A new water treatment works in Scotland has won praise from engineers and environment campaigners.
At the opening of Scottish Water’s Glencorse WTW Stan Blackley, chief executive of Friends of the Earth Scotland, said: “Not only will these works supply Edinburgh’s citizens with clean drinking water in an energy efficient, gravity-fed way, but the works will also be more than energy sufficient through electricity generated by an on-site hydro electric scheme. These factors, along with the sensitive and eco-friendly design and landscaping of the works, make them a very welcome addition to the city of Edinburgh’s infrastructure.”
That view was echoed by Sara Thiam, regional director of the Institution of Civil Engineers. “Water is more than just a commodity. It underpins Scotland’s key economic, social and environmental objectives. Renewable energy generation is something that the water industry can utilise and it’s encouraging to see sustainability at the heart of this project.”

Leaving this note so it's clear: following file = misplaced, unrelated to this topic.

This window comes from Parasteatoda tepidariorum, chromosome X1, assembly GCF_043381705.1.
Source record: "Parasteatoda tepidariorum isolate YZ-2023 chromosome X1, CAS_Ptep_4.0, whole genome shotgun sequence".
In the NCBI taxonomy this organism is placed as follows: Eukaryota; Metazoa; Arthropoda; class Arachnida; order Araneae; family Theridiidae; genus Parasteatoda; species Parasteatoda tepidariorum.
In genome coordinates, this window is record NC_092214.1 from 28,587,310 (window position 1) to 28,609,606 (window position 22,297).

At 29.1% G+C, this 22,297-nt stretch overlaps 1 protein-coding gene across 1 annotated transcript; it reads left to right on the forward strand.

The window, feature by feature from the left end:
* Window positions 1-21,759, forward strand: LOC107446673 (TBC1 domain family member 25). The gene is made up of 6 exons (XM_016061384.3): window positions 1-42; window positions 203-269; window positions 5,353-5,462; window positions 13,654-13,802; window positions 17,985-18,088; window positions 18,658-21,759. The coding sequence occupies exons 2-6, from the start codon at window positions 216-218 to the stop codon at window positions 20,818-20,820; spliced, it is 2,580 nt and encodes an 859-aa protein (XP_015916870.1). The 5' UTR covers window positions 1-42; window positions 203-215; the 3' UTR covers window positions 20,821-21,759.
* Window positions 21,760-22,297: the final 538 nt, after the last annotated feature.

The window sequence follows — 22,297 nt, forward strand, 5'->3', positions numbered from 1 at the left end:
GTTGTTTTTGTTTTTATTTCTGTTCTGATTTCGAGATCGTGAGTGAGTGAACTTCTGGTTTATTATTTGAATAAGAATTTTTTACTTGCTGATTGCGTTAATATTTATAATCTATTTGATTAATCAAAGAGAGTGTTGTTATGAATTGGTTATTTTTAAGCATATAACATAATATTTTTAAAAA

The facility is ‘hidden’ under Scotland’s largest grass roof to help it blend into the neighbouring Pentland Hills. And in what is believed to be a world first, a mobile pipeline production plant was installed on the route of the nine-mile pipeline transferring water by gravity into the capital. An on-site hydro turbine provides a third of the facility’s energy needs.